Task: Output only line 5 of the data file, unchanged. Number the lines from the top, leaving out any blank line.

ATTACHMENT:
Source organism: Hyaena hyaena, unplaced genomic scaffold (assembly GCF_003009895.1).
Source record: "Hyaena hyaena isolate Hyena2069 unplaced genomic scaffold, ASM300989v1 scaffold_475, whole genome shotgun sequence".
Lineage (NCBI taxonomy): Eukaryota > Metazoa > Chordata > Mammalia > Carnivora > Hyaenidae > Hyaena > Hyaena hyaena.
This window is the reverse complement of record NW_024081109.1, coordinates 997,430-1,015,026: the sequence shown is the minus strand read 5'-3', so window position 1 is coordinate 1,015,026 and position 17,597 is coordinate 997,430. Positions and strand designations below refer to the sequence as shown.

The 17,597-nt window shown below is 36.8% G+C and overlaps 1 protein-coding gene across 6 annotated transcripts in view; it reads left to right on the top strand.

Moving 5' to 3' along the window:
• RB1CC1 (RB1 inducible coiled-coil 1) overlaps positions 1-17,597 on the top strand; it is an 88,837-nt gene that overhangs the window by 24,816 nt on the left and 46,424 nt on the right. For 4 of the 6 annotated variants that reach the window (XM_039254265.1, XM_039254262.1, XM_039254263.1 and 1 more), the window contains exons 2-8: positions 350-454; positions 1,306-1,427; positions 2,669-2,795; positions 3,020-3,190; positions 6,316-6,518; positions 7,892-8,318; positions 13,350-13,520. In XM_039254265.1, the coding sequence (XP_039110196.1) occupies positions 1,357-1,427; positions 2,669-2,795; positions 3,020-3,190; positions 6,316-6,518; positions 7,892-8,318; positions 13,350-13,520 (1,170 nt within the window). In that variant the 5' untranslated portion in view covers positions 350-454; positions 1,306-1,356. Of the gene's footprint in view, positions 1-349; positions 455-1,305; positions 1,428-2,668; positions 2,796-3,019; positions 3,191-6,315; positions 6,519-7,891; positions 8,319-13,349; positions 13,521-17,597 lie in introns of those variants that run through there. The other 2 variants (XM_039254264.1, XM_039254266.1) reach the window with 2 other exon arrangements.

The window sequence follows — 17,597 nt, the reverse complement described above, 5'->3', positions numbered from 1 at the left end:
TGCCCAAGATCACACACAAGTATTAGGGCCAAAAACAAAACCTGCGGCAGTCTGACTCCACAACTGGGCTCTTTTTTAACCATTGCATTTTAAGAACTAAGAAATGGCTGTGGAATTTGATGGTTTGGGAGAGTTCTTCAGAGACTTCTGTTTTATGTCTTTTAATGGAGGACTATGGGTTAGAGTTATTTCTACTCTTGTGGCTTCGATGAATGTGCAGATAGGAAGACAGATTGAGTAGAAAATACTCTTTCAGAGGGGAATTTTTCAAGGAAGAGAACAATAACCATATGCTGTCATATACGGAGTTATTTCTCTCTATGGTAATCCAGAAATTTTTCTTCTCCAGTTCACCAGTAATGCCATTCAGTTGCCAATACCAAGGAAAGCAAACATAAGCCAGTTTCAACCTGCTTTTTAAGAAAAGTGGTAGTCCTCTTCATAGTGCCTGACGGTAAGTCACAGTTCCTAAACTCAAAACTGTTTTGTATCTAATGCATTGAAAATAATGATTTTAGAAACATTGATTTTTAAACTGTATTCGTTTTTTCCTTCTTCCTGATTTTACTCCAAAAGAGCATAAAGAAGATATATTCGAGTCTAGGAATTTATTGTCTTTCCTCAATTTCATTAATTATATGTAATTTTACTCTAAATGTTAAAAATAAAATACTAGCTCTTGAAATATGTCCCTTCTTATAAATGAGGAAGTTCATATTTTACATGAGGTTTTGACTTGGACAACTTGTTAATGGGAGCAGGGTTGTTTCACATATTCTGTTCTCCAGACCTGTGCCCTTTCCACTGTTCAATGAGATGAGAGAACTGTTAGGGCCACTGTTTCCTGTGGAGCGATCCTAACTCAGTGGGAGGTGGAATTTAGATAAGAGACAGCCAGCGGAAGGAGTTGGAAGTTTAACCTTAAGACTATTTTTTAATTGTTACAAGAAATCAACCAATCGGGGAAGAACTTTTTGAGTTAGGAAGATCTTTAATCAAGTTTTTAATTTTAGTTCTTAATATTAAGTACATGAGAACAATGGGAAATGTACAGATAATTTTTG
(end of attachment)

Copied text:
The 17,597-nt window shown below is 36.8% G+C and overlaps 1 protein-coding gene across 6 annotated transcripts in view; it reads left to right on the top strand.